series that appear
In the Bank's popular periodicals,
U.S. Financial Data
and Monetary
Ti-ends. Currently
the data desk fields
about 300 telephone requests for
data a week.

The District

Dorothy Jones
Whether they call it
ROTA, the FR 2900,
or the "Report of
Transaction Accounts, " most District institutions are
familiar with the
Fed's weekly deposit
report. Many of
these institutions
are also acquainted
with senior data
analyst Dorothy
Jones. Dorothy is
responsible for processing and editing
important Eighth
District deposit data
that the Federal Reserve Board uses to
measure the nation's
money supply.
Her aim is to assist
institutions in completing the reports
as timely and painlessly as possible.


.he Eighth Federal Reserve District
shares the diversity of the U.S. economy;
moreover, through product trade, commodity flows and migration, it is enmeshed
with economic activity at a national level. It
is no surprise, then, that the moderate growth
in the District economy in 1985 was characterized by strong growth in retail sales and
weakness in manufacturing and agriculture.
Across District states, however, economic
conditions varied more widely as greater
emphasis on specific industries either helped
or hindered their individual performances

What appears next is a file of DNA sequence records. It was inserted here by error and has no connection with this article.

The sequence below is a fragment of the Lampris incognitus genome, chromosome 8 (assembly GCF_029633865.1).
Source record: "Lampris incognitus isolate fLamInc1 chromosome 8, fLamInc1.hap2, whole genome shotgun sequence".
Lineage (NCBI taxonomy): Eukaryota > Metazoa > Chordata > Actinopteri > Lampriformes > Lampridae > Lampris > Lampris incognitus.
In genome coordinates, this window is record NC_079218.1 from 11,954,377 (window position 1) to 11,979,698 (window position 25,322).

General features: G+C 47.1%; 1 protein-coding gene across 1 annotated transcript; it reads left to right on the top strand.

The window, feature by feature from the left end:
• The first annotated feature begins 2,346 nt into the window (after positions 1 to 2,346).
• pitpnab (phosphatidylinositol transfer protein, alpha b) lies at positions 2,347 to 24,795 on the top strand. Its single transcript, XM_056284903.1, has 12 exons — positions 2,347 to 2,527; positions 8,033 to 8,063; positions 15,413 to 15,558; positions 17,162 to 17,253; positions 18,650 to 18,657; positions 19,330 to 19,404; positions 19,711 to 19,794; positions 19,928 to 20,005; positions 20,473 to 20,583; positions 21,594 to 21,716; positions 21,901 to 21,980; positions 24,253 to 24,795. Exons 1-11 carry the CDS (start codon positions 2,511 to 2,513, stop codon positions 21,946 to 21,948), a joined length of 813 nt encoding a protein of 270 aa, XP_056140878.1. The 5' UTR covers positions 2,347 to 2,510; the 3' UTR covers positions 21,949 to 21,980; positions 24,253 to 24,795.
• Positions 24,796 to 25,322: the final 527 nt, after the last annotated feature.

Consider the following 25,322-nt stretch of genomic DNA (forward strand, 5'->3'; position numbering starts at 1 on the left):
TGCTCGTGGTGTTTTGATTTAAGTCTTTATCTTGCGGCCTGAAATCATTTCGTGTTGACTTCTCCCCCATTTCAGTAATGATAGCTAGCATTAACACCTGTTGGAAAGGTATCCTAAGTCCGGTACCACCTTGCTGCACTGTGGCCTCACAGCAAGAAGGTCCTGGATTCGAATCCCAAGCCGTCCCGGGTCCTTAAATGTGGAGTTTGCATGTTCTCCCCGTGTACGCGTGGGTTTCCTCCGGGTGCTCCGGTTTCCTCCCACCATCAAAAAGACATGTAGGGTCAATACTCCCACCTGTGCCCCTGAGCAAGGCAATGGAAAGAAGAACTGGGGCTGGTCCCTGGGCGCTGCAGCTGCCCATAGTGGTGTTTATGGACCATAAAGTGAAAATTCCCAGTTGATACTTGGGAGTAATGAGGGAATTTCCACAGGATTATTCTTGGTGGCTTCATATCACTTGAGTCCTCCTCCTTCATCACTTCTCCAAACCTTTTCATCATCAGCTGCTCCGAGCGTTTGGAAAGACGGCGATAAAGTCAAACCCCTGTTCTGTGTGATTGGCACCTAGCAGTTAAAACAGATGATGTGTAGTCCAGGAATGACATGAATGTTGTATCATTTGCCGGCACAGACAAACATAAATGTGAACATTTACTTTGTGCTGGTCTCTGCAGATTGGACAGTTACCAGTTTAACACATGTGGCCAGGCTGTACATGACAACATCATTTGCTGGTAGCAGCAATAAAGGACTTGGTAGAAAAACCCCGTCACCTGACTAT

relative to District and national averages.
Personal income in the District, for
example, advanced at a pace slightly less than
the national gain. This increase, however,
encompasses the strong growth in Tennessee
and the weaker performance in Kentucky.
The state-by-state discrepancies in personal income ultimately reflect the diversity
of performance among key industries and the
states that rely more heavily on a narrow and
more cyclically sensitive industrial base. Employment in the textile and apparel industries,
which accounts for a larger share of total employment in the District than in the United
States, for example, fell more than 6 percent
in 1985. While the effects of greater competition from textile and apparel imports were
felt nationally, the impacts were particularly
severe in states like Tennessee, which employs
5 percent of its nonagricultural work force
in the industry. Employment in leather
products, especially shoes, and the electric
and nonelectric equipment industries, also saw
employment decline sharply.
Strong employment in other sectors,
however, verified the dynamic adjustments
taking place in the District economy. Employment in services, of course, reflected national
trends and expanded at a 3.1 percent rate. But
even within the manufacturing sector, industries such as transportation equipment,
and especially motor vehicles and equipment,
exhibited strong employment growth.
Missouri ranks second only to Michigan in

the assembly of automobiles.
With per capita income in the District
paralleling national gains, retail sales grew at